In the heat of enthusiasm, I took a picture of an iPod nano, deleted the Click wheel and enlarged the screen with Photoshop. Then, I filled the screen with a chatbot interface similar to the AOL one—which I used to play with a lot back then. I had even named it after my nickname: Zimen. Then, I sent an email to Steve Jobs that read something like that: ‘Dear Steve, to me that’s what the future will look like: there will be chatbots only. IOS will be a chat which we’ll use to be constantly in touch with our friends. Other than them, there will also be a virtual friend, Zimen, who will reply to any of our questions.’ I went on: ‘If you like the idea, since I’m one of your most devoted admirers, you can develop it—possibly with me.’ He never replied. But what I mean is that, at the end of the day, even if Apple didn’t exist in the world, we would still have evolved towards voice recognition.

Depop has been conceived as a community for the so-called Gen-Z, a place where youngsters could feel actively involved and build their own marketplace at the same time. How has your audience evolved since 2011?

The cool thing about Depop is that, thanks to its Instagram-like interface and design, buying and selling is extremely easy. We have a feed where people can post pictures, an “explore” section to find inspiration and private chats: we use these paradigms to attract young customers that up until not long ago were not sellers. To us, they’re the entrepreneurs of the future. There are kids who earn hundreds of thousands of pounds per year on Depop: they buy at a good price at flea markets, Supreme stores or on eBay; then, they sell everything back on Depop.

There are the so-called sneakerheads, who buy and sell streetwear and love brands such as Levi’s and Calvin Klein, those who are passionate about vintage and post-vintage clothing; users selling furniture or watches—someone even sold a vintage Fiat 500 once. And then there’s a category no one talks about but which is a big player in Depop: rich and glamorous grannies who sell garments coming from their wardrobe or handmade items. Fashion is our main driver, but in the future we might expand to other categories.

Payment systems are constantly evolving, and making easier payments is what makes a real difference now.

That’s right—and we’re two years behind China on this matter. But Gen-Z uses them all: Venmo, Monzo, Square, Cash, PayPal, and it takes ten seconds to buy a pair of shoes or jeans. Apple is integrating payment within iMessage: we’ll consider the idea of doing the same in case Apple opens the API to developers like us. We’re also thinking of integrating a proprietary payment system in our app to avoid our clients paying the PayPal fees.

Why did you at some point feel the need to open physical stores?

We were looking for real contact with our community: we wanted to meet them, to look each other in the eyes, to know what they think of us. We’ve always organized parties, events, workshops. We like the idea of having shop windows overlooking the sidewalk, a door always open. A place to have meetings in, but also places to sell items selected by us from the Depop marketplace. We already have an “office-store” in Los Angeles and New York, in 2019, we may open one in London and Milan as well.

Which markets are you expanding into?

In 2018 we’ll focus on the US only. In 2019 we’ll think about expanding to other countries, but not in China and Asia: the technical and infrastructural effort is too demanding. If we manage to grow big enough in 2018, we’ll take Japan and Brazil into consideration—which have a strong European taste and a strong inclination towards technology—as well as other European countries. So far, the new signups show that traffic mainly comes from the US and the UK. But the US expansion is taking a lot of time and energy.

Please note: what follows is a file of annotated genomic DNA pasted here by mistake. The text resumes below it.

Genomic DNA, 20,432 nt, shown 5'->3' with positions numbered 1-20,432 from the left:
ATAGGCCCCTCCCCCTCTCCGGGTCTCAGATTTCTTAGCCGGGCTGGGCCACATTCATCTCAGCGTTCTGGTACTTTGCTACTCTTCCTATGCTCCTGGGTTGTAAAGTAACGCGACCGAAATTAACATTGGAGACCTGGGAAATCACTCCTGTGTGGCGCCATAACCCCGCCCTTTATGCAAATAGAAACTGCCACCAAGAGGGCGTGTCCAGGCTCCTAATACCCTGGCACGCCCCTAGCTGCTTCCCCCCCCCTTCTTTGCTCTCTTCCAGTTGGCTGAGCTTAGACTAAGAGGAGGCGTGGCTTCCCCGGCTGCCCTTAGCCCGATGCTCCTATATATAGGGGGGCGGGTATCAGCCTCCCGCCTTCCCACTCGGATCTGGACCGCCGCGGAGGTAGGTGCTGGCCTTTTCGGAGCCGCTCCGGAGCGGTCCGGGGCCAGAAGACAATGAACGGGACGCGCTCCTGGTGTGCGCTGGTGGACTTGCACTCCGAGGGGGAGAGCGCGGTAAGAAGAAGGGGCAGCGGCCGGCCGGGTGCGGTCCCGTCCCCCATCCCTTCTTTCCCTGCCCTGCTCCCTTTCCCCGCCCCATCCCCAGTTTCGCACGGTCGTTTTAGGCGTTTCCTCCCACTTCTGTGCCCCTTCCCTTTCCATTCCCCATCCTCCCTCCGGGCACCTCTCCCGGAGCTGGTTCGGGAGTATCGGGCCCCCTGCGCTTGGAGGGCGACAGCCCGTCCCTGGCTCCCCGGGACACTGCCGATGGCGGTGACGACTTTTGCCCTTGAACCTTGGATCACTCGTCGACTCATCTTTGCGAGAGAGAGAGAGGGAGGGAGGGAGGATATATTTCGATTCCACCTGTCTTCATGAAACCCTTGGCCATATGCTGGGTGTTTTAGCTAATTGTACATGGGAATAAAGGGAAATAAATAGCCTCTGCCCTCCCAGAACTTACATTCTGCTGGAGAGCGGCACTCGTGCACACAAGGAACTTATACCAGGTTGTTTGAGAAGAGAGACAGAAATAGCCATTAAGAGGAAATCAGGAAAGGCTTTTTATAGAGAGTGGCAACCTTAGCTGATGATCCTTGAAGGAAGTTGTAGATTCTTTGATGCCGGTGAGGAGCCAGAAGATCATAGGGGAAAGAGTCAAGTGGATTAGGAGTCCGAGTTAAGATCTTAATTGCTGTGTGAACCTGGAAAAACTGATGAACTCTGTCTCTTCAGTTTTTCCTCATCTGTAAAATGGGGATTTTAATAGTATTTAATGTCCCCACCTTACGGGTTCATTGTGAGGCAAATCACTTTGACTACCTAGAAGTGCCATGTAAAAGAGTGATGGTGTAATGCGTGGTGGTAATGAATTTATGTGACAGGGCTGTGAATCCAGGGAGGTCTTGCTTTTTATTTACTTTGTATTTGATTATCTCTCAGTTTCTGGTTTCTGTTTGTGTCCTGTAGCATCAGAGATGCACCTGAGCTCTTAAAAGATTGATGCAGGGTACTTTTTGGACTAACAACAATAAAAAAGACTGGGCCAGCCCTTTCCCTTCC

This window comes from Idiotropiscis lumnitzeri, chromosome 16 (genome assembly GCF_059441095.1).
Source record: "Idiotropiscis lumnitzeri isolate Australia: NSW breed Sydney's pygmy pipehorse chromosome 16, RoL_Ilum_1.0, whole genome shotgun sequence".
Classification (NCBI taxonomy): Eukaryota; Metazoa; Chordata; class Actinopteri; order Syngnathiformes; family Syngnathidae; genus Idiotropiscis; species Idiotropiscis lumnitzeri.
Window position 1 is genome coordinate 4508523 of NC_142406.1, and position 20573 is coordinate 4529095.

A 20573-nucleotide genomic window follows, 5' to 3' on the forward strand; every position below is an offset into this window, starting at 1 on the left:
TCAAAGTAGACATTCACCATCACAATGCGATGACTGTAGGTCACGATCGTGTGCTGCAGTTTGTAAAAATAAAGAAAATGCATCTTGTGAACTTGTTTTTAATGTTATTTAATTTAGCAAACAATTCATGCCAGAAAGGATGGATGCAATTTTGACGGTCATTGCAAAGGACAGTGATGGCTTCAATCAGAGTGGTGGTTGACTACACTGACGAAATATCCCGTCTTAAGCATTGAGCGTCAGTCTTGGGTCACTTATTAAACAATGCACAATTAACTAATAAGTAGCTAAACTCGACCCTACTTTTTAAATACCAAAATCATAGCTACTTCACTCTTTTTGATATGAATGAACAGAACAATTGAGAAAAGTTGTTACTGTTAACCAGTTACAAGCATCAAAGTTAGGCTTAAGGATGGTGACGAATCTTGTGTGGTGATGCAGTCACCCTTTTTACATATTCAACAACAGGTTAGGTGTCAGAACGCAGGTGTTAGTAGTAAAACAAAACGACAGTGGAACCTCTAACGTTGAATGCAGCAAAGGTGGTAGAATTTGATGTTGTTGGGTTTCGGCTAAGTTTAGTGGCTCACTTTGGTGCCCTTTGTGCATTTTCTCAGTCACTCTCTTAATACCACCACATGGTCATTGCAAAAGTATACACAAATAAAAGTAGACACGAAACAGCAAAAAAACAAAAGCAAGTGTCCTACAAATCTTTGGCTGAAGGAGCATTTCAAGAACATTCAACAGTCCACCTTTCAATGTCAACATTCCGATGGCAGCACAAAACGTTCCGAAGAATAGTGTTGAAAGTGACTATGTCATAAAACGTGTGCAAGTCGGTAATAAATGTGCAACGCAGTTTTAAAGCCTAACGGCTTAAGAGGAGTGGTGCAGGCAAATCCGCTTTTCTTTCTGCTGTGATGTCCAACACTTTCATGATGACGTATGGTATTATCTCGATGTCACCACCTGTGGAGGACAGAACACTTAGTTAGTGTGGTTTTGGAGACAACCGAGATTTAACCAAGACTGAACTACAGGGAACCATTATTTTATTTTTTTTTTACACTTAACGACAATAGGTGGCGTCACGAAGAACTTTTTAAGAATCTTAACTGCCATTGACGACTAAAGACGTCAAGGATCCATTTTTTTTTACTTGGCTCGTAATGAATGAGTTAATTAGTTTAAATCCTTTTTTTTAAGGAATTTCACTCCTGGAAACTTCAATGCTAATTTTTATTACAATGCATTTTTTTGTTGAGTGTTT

What are the possible evolutions of Depop?

I’d love it to become a media company. I imagine a community where you are able to discover what creative people are producing—a Condé Nast of the future with different verticals, where the marketplace is just one of the services on offer. We’re taking into serious consideration launching a radio and perhaps even a kind of in app television network. We want to offer a platform with a very opinionated point of view that is not influenced by advertisers. If we manage to build a media company around Depop, we can create culture, too.

Today, youngsters are hungry for curation and for good quality content, they listen to tons of podcasts. Radios such as Know Wave, NTS and Boiler Room are reaching huge audiences—they’re the ’70s pirate radios of today. All these platforms are becoming new media. My gauges are Brooklyn, East London, Silver Lake in Los Angeles, certain areas of Berlin: anywhere, for Gen-Z Youtube is the main channel. Online you can find hundreds of Depop Haul and How-to videos.

We’re keeping our eyes open and riding the wave, even though so far we’ve collaborated with creators for marketing campaigns and only produced one original series, ‘Depop Here I Am,’ in which we interview our favorite sellers. But things will soon change. We’ve just hired Danielle Greco from VFiles: she’ll be our head of content and will manage a team as well as the media company that we will build over the next few years.

Some people are still comparing you to eBay. 

That’s okay. eBay might decide to invest in us (laughs). Let’s say we’re the eBay of our generation, we have the right interface and language.

Healthcare in the age of precision medicine

This year, 2018, marks the 15th anniversary of the draft sequence of the human genome – a milestone in healthcare innovation that took 13 years and $2.7 billion to complete. The Human Genome Project aimed to ‘read’ the DNA sequence of as much of the human genome as was technically possible. And although the Human Genome Project hasn’t immediately brought the genetic revolution that some advocates hoped, it marked a major first step towards realising the ultimate promise of precision medicine.